Christian virtues may seem something very far from a desert lioness like me, and yet I do possess one, and to a considerable degree. I'm very humble and meek, and modest, even more here than I used to be in Warsaw. At least in Warsaw, I'd never use the kind of sport shoes as I do here (they costed me 10 euro in the supermarket, and I wear them by devotio moderna, or just feeling they fit the kind of countryside I'm in anywhere outside Amsterdam...). I've even dropped down the "professor" title that people used to give me -- not quite legally -- well over the last decade. I'm just fine with my neutral, unassuming "doctor". Which is indeed a treat of distinction in relation to many an Eastern colleague who calls himself (usually men accentuate it stronger) "professor". While actual Western professors don't run after this kind of fellowships, of course. By the way, it's funny -- or precisely not as funny as that -- to verify that what is seen as "prestigious" in the worm's eye view of Poland, becomes woefully un-prestigious as seen from inside. In fact, I suppose the experience would make many people, not as greatly enriched in Christian virtues as I happen to be, delve in frustration. While I face it stoically.
But taking things under the angle of efficiency, not spirituality, I do wonder if my meekness is truly a winning strategy. Being so meek, I just saw myself denied the hall to organise my conference, scheduled in the framework of my Marie-Curie activities. Because the secretaries universally step over the meek, as I know very well out of my long and varied experience. This one has even been rude, as far as you manage to be rude while writing an e-mail in French. And meekly, I made a rather polite mess around it. Once again, perhaps overacting the distinction in relation to the kind of post-Soviet PhD students I knew from Poland.
Anyway, it doesn't actually matter, as long as we are outside Amsterdam. But in the long run, how far can I go being meek? Perhaps I should think about developing winning strategies beyond my meekness.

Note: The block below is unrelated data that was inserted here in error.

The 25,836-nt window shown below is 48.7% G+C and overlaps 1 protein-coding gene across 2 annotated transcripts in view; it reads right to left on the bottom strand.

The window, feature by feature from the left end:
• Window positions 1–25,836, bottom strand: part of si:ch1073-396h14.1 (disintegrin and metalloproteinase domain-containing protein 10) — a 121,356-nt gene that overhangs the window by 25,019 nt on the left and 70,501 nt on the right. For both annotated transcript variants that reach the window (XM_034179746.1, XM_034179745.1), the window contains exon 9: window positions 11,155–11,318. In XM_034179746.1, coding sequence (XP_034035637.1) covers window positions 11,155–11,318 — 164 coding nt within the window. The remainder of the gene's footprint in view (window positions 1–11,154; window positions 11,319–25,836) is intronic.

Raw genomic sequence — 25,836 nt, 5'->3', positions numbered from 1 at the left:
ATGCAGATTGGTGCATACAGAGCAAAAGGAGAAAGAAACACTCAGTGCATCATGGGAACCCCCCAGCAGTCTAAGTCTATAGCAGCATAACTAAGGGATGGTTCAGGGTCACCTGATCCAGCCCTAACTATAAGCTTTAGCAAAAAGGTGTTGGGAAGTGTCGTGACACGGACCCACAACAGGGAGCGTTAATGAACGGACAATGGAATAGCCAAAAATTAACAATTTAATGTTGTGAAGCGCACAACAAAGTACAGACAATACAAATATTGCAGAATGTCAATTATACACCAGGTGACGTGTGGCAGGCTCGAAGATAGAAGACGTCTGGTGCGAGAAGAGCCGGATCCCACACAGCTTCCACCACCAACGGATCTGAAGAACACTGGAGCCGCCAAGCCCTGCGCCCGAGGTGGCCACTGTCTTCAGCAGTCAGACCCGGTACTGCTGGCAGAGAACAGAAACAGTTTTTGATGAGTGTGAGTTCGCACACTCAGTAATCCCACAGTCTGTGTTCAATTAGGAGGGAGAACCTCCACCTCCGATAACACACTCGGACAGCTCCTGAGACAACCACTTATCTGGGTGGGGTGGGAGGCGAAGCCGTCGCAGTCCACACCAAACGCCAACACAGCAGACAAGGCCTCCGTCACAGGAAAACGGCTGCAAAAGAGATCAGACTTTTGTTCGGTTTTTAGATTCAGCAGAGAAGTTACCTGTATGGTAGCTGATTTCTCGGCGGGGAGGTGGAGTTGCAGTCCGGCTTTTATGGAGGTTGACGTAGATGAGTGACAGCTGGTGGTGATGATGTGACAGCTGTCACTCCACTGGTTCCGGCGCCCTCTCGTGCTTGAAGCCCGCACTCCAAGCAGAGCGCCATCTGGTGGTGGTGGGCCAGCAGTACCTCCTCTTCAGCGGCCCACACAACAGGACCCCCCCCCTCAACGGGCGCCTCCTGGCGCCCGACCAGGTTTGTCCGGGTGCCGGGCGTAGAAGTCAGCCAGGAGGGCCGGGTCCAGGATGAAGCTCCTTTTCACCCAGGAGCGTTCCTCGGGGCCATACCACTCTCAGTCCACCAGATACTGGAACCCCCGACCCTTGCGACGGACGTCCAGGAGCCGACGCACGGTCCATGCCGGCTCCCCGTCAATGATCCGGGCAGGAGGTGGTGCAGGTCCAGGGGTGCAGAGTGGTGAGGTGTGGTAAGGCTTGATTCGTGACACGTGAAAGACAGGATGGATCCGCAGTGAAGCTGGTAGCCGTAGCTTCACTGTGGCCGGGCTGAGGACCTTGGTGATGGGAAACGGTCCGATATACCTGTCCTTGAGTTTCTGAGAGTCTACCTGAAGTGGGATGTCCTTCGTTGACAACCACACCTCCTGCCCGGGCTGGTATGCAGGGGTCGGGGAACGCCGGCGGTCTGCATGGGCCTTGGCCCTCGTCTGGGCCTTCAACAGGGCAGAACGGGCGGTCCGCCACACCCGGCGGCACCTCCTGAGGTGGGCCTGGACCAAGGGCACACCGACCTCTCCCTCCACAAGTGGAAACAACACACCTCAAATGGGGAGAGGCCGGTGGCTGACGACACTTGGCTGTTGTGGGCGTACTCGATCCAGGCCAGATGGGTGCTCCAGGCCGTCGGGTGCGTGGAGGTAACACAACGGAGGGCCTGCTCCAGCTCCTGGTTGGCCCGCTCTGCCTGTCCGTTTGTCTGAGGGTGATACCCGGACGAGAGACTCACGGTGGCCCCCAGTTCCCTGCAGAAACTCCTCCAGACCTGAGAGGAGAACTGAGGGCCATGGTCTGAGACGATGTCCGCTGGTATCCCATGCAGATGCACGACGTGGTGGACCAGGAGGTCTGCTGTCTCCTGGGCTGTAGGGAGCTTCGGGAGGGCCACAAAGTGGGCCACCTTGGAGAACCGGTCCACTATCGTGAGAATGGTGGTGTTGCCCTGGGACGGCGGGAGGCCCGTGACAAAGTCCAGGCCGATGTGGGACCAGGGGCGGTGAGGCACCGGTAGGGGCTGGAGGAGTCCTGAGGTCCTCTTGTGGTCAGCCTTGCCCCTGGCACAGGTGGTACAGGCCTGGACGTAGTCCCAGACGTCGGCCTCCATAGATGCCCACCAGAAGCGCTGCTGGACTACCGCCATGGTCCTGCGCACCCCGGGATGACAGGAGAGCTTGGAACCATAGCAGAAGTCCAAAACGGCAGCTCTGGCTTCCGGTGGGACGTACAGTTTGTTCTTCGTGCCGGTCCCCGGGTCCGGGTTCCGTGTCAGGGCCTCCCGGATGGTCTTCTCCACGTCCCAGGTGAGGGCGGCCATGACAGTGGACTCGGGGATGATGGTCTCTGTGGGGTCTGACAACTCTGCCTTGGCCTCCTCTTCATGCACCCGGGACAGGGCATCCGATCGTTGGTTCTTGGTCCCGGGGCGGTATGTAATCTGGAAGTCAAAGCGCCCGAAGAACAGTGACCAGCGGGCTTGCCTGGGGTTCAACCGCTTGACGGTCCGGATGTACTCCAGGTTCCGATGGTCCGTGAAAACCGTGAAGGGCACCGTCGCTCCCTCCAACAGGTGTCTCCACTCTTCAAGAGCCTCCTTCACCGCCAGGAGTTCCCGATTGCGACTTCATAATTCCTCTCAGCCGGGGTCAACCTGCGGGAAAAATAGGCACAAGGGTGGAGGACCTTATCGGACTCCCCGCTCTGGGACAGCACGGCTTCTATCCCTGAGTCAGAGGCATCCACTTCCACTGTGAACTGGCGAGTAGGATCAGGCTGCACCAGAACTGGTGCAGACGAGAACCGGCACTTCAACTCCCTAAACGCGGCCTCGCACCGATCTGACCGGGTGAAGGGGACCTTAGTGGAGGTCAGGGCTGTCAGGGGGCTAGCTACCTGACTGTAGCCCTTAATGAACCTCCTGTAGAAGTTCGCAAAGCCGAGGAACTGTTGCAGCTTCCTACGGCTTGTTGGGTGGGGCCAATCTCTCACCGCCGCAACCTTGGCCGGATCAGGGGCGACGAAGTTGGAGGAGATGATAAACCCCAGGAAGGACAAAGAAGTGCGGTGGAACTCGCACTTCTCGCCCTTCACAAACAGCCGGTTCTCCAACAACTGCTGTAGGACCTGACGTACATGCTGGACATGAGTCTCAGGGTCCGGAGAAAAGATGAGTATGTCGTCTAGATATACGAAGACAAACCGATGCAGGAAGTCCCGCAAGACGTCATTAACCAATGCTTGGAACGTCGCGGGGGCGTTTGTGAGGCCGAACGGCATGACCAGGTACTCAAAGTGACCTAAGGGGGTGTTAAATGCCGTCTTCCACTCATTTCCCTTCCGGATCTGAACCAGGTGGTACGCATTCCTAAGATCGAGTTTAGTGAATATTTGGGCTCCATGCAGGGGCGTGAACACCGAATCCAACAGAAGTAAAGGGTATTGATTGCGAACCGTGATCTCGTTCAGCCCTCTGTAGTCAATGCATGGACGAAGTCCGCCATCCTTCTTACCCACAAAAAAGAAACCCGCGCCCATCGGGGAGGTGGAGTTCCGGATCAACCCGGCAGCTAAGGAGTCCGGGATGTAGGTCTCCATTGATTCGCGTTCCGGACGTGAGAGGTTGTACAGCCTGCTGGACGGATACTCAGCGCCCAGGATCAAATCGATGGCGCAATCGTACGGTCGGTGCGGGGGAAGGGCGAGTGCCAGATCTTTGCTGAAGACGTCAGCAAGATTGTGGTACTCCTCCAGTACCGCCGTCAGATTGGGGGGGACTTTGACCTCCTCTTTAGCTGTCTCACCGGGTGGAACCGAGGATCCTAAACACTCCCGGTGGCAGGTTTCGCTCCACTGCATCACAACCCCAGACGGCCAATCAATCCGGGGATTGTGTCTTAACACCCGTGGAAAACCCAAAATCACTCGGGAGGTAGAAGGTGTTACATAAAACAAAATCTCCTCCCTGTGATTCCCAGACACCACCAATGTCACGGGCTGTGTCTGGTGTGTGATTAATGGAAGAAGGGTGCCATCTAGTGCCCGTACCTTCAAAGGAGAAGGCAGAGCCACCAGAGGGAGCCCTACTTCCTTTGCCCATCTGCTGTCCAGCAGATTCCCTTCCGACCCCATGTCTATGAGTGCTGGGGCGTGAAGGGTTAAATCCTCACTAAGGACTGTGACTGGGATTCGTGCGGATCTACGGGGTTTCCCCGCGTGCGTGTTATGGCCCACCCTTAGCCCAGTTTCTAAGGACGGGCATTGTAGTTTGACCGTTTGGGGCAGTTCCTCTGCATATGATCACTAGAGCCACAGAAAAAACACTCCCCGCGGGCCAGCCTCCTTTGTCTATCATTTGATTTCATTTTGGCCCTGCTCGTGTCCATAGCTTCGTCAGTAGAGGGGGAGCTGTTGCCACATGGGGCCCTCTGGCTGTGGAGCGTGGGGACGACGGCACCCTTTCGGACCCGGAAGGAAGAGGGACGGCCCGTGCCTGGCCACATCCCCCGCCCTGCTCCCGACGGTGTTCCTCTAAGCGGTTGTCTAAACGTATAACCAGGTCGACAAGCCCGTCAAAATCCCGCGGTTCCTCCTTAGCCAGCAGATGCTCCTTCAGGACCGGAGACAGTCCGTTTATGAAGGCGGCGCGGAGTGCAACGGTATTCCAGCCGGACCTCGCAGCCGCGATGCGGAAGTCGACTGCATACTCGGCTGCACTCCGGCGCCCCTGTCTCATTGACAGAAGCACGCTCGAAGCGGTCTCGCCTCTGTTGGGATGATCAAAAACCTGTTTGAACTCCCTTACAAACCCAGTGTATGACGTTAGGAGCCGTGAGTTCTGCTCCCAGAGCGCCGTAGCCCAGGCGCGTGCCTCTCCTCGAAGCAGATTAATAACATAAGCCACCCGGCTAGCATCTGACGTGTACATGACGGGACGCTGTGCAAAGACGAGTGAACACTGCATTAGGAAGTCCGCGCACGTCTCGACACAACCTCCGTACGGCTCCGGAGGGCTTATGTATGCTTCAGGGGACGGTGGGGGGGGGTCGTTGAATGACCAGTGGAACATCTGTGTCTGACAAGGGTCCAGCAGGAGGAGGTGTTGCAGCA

In the past, my main strategy beyond meekness was something that might be resumed under the metaphor of pulling the tablecloth off, possibly together with the best porcelain tableware. The strategy of pulling the tablecloth off could be observed at my very quiet "saída" out of the Jagiellonian University (the Portuguese term is taken from a printed comment on this situation, published in one of our scholarly journals). I'm pulling the tablecloth off also here in Tours, as I've suggested them very quietly I could just find some other place to make this conference. Finally, I do wonder if those guys in Poland ever noticed that the tablecloth had been pulled off, right beneath their dinner. So very quietly did I do it.
They are feasting, anyway, in my old faculty, because they finally got their A+ category. Mashallah. I did want it, some years ago, but of course, now, it doesn't matter. Some years ago, I would consider it might add some shine to my CV. Now, as for my curricular credentials, the very name of the faculty is rather discretely omitted; I just mention, in a more general way, the University of Warsaw as my affiliation, hoping that people will simply interpret it as the main institution of my remote country of origin, the best available place I had to be in, given the relatively unpropitious circumstances I'd struggled to turn to my advantage. Yet I do feel a bit uncanny about it. While they celebrate their success, I regard the institution as academically non-viable. It is not even the problem of my aspiring for better; I see some essential flaw in it; this is indeed very hard to explain and I'm not in mood for trying it right now. Evidently no one has ever asked my opinion about it. Yet sometimes it makes me think about that old Spanish joke, in which a husband, wishing to kill his wife, was advised to do it "a polvos". After a month, as he was dragging himself up the stairs of his house, totally exhausted, he overheard her singing. So he muttered under his breath: "Canta, puta, canta, que te queda poca vida"... Perhaps it is like this with me and my faculty, and the other way around, my faculty and me. They expect me to come back one day, meeker than ever, having failed in my Western adventures. And they will still be there, with their A+ and their consortia and their great project leaders shining bright... Heading into nowhere, against the falling darkness do they shine so bright. While it's simply not that kind of "powders"...
But most probably I'm only a frustrated marginal, envious about the success and greatness of my colleagues. Look to my shoes...